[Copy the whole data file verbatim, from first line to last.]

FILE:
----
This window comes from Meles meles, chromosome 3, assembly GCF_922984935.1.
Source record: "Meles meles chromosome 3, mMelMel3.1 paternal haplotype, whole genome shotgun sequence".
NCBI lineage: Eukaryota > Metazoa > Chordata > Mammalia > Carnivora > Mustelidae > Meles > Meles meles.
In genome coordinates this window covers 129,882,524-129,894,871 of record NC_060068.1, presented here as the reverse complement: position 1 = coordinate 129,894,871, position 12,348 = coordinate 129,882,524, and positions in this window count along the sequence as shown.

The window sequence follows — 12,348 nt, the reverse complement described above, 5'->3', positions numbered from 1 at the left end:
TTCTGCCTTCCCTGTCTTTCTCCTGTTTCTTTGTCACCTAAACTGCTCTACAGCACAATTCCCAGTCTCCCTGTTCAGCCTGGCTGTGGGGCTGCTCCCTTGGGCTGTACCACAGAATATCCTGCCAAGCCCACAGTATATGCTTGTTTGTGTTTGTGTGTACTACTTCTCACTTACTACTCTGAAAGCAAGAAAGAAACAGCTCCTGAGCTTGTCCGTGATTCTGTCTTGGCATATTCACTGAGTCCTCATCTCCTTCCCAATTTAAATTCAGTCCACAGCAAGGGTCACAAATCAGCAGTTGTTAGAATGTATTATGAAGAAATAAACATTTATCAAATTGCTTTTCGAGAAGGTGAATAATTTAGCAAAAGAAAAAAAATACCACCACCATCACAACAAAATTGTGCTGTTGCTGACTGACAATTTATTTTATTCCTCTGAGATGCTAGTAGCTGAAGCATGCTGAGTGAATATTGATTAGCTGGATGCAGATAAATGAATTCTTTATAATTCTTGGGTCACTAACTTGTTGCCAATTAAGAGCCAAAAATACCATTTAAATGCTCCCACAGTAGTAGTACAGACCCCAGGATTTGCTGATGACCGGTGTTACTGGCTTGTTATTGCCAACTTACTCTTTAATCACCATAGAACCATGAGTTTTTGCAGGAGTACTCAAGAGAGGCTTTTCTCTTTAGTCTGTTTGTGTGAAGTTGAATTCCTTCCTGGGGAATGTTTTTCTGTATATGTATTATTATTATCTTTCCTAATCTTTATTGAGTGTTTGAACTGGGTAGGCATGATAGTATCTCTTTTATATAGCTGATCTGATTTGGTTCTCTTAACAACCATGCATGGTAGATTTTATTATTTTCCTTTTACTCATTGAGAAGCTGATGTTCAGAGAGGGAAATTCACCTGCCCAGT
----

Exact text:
This window comes from Meles meles, chromosome 3, assembly GCF_922984935.1.
Source record: "Meles meles chromosome 3, mMelMel3.1 paternal haplotype, whole genome shotgun sequence".
NCBI lineage: Eukaryota > Metazoa > Chordata > Mammalia > Carnivora > Mustelidae > Meles > Meles meles.
In genome coordinates this window covers 129,882,524-129,894,871 of record NC_060068.1, presented here as the reverse complement: position 1 = coordinate 129,894,871, position 12,348 = coordinate 129,882,524, and positions in this window count along the sequence as shown.

The window sequence follows — 12,348 nt, the reverse complement described above, 5'->3', positions numbered from 1 at the left end:
TTCTGCCTTCCCTGTCTTTCTCCTGTTTCTTTGTCACCTAAACTGCTCTACAGCACAATTCCCAGTCTCCCTGTTCAGCCTGGCTGTGGGGCTGCTCCCTTGGGCTGTACCACAGAATATCCTGCCAAGCCCACAGTATATGCTTGTTTGTGTTTGTGTGTACTACTTCTCACTTACTACTCTGAAAGCAAGAAAGAAACAGCTCCTGAGCTTGTCCGTGATTCTGTCTTGGCATATTCACTGAGTCCTCATCTCCTTCCCAATTTAAATTCAGTCCACAGCAAGGGTCACAAATCAGCAGTTGTTAGAATGTATTATGAAGAAATAAACATTTATCAAATTGCTTTTCGAGAAGGTGAATAATTTAGCAAAAGAAAAAAAATACCACCACCATCACAACAAAATTGTGCTGTTGCTGACTGACAATTTATTTTATTCCTCTGAGATGCTAGTAGCTGAAGCATGCTGAGTGAATATTGATTAGCTGGATGCAGATAAATGAATTCTTTATAATTCTTGGGTCACTAACTTGTTGCCAATTAAGAGCCAAAAATACCATTTAAATGCTCCCACAGTAGTAGTACAGACCCCAGGATTTGCTGATGACCGGTGTTACTGGCTTGTTATTGCCAACTTACTCTTTAATCACCATAGAACCATGAGTTTTTGCAGGAGTACTCAAGAGAGGCTTTTCTCTTTAGTCTGTTTGTGTGAAGTTGAATTCCTTCCTGGGGAATGTTTTTCTGTATATGTATTATTATTATCTTTCCTAATCTTTATTGAGTGTTTGAACTGGGTAGGCATGATAGTATCTCTTTTATATAGCTGATCTGATTTGGTTCTCTTAACAACCATGCATGGTAGATTTTATTATTTTCCTTTTACTCATTGAGAAGCTGATGTTCAGAGAGGGAAATTCACCTGCCCAGT